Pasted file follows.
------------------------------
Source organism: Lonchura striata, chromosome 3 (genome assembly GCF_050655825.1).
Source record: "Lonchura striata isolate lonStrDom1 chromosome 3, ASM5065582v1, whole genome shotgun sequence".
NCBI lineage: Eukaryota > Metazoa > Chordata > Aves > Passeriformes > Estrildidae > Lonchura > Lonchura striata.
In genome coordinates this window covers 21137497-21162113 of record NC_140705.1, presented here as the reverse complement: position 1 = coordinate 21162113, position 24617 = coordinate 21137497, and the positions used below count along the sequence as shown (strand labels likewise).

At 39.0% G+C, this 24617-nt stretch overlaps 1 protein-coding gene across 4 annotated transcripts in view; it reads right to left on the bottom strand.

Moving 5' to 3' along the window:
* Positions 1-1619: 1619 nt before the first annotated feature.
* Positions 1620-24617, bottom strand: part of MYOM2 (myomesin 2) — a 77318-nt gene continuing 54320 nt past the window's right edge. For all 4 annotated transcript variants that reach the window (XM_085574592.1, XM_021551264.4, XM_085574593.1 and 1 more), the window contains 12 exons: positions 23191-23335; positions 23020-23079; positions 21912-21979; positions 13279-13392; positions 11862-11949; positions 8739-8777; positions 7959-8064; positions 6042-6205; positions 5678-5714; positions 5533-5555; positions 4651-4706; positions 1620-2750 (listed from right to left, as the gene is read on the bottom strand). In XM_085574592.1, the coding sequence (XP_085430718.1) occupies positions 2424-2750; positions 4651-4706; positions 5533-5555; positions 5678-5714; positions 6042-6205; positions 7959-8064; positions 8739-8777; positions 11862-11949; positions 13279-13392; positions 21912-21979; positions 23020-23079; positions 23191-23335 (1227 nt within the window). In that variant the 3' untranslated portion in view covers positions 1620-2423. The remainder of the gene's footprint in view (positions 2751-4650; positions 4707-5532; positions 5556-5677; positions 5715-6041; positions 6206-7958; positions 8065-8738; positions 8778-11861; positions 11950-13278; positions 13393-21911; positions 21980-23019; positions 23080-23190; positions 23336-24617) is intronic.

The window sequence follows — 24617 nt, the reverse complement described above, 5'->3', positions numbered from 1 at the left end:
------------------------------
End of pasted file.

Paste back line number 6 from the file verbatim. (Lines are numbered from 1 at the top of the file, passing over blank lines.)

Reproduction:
Moving 5' to 3' along the window: